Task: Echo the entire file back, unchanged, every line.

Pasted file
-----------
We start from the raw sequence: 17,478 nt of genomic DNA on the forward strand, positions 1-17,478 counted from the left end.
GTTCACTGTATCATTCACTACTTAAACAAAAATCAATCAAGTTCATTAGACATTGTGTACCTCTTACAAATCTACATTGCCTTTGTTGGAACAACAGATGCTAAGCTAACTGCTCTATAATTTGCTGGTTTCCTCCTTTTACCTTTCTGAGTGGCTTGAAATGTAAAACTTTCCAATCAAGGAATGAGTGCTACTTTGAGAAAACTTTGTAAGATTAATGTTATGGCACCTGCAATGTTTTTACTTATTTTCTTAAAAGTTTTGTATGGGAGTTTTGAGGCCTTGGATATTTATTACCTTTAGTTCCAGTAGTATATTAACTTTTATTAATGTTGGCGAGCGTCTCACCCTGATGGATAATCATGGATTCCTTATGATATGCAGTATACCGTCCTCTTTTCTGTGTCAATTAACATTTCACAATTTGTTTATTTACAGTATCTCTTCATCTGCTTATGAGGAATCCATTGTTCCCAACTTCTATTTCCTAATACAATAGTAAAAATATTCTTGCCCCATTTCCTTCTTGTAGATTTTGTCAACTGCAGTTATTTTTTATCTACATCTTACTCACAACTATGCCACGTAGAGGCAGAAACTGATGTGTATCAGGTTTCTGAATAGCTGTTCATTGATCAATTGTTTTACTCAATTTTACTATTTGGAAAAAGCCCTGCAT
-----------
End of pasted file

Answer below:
We start from the raw sequence: 17,478 nt of genomic DNA on the forward strand, positions 1-17,478 counted from the left end.
GTTCACTGTATCATTCACTACTTAAACAAAAATCAATCAAGTTCATTAGACATTGTGTACCTCTTACAAATCTACATTGCCTTTGTTGGAACAACAGATGCTAAGCTAACTGCTCTATAATTTGCTGGTTTCCTCCTTTTACCTTTCTGAGTGGCTTGAAATGTAAAACTTTCCAATCAAGGAATGAGTGCTACTTTGAGAAAACTTTGTAAGATTAATGTTATGGCACCTGCAATGTTTTTACTTATTTTCTTAAAAGTTTTGTATGGGAGTTTTGAGGCCTTGGATATTTATTACCTTTAGTTCCAGTAGTATATTAACTTTTATTAATGTTGGCGAGCGTCTCACCCTGATGGATAATCATGGATTCCTTATGATATGCAGTATACCGTCCTCTTTTCTGTGTCAATTAACATTTCACAATTTGTTTATTTACAGTATCTCTTCATCTGCTTATGAGGAATCCATTGTTCCCAACTTCTATTTCCTAATACAATAGTAAAAATATTCTTGCCCCATTTCCTTCTTGTAGATTTTGTCAACTGCAGTTATTTTTTATCTACATCTTACTCACAACTATGCCACGTAGAGGCAGAAACTGATGTGTATCAGGTTTCTGAATAGCTGTTCATTGATCAATTGTTTTACTCAATTTTACTATTTGGAAAAAGCCCTGCAT